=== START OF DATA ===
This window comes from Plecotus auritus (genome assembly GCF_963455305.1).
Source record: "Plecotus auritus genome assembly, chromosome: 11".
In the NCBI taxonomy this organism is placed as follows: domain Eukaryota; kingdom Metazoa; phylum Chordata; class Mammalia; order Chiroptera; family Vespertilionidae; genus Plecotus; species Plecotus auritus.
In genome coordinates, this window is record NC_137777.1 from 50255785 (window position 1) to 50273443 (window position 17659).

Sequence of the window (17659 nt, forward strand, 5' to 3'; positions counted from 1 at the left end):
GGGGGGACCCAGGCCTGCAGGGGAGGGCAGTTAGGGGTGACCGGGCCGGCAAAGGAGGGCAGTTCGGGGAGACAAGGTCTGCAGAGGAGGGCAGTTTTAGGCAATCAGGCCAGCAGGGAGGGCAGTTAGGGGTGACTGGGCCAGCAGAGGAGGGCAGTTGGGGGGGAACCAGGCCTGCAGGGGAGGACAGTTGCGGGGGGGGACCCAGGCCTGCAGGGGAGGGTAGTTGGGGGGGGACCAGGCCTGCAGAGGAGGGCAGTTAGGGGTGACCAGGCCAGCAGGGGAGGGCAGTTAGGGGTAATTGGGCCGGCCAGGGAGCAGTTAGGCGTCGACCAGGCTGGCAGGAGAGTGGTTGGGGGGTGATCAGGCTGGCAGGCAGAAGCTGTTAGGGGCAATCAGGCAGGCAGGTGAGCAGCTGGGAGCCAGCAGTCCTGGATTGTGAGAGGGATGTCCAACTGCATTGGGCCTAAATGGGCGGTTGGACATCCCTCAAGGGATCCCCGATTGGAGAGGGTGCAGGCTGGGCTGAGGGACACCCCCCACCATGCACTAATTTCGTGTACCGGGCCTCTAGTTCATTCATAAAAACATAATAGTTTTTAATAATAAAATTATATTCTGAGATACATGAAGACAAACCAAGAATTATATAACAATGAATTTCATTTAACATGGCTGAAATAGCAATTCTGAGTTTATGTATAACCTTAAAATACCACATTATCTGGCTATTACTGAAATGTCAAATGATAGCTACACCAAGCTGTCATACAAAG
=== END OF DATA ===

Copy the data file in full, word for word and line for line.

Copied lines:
This window comes from Plecotus auritus (genome assembly GCF_963455305.1).
Source record: "Plecotus auritus genome assembly, chromosome: 11".
In the NCBI taxonomy this organism is placed as follows: domain Eukaryota; kingdom Metazoa; phylum Chordata; class Mammalia; order Chiroptera; family Vespertilionidae; genus Plecotus; species Plecotus auritus.
In genome coordinates, this window is record NC_137777.1 from 50255785 (window position 1) to 50273443 (window position 17659).

Sequence of the window (17659 nt, forward strand, 5' to 3'; positions counted from 1 at the left end):
GGGGGGACCCAGGCCTGCAGGGGAGGGCAGTTAGGGGTGACCGGGCCGGCAAAGGAGGGCAGTTCGGGGAGACAAGGTCTGCAGAGGAGGGCAGTTTTAGGCAATCAGGCCAGCAGGGAGGGCAGTTAGGGGTGACTGGGCCAGCAGAGGAGGGCAGTTGGGGGGGAACCAGGCCTGCAGGGGAGGACAGTTGCGGGGGGGGACCCAGGCCTGCAGGGGAGGGTAGTTGGGGGGGGACCAGGCCTGCAGAGGAGGGCAGTTAGGGGTGACCAGGCCAGCAGGGGAGGGCAGTTAGGGGTAATTGGGCCGGCCAGGGAGCAGTTAGGCGTCGACCAGGCTGGCAGGAGAGTGGTTGGGGGGTGATCAGGCTGGCAGGCAGAAGCTGTTAGGGGCAATCAGGCAGGCAGGTGAGCAGCTGGGAGCCAGCAGTCCTGGATTGTGAGAGGGATGTCCAACTGCATTGGGCCTAAATGGGCGGTTGGACATCCCTCAAGGGATCCCCGATTGGAGAGGGTGCAGGCTGGGCTGAGGGACACCCCCCACCATGCACTAATTTCGTGTACCGGGCCTCTAGTTCATTCATAAAAACATAATAGTTTTTAATAATAAAATTATATTCTGAGATACATGAAGACAAACCAAGAATTATATAACAATGAATTTCATTTAACATGGCTGAAATAGCAATTCTGAGTTTATGTATAACCTTAAAATACCACATTATCTGGCTATTACTGAAATGTCAAATGATAGCTACACCAAGCTGTCATACAAAG